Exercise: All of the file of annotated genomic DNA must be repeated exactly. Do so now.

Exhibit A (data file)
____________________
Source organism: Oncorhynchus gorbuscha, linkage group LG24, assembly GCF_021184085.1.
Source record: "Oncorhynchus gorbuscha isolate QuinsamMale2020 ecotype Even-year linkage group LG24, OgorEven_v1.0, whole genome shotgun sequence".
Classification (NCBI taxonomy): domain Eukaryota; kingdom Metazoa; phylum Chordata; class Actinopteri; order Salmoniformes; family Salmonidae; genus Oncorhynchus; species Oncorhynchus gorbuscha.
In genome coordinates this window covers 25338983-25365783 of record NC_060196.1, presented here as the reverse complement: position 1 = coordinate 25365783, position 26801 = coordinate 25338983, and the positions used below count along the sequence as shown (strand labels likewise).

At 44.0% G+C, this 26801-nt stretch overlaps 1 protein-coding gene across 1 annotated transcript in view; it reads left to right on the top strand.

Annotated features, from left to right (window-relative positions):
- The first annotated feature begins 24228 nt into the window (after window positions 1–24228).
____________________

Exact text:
Source organism: Oncorhynchus gorbuscha, linkage group LG24, assembly GCF_021184085.1.
Source record: "Oncorhynchus gorbuscha isolate QuinsamMale2020 ecotype Even-year linkage group LG24, OgorEven_v1.0, whole genome shotgun sequence".
Classification (NCBI taxonomy): domain Eukaryota; kingdom Metazoa; phylum Chordata; class Actinopteri; order Salmoniformes; family Salmonidae; genus Oncorhynchus; species Oncorhynchus gorbuscha.
In genome coordinates this window covers 25338983-25365783 of record NC_060196.1, presented here as the reverse complement: position 1 = coordinate 25365783, position 26801 = coordinate 25338983, and the positions used below count along the sequence as shown (strand labels likewise).

At 44.0% G+C, this 26801-nt stretch overlaps 1 protein-coding gene across 1 annotated transcript in view; it reads left to right on the top strand.

Annotated features, from left to right (window-relative positions):
- The first annotated feature begins 24228 nt into the window (after window positions 1–24228).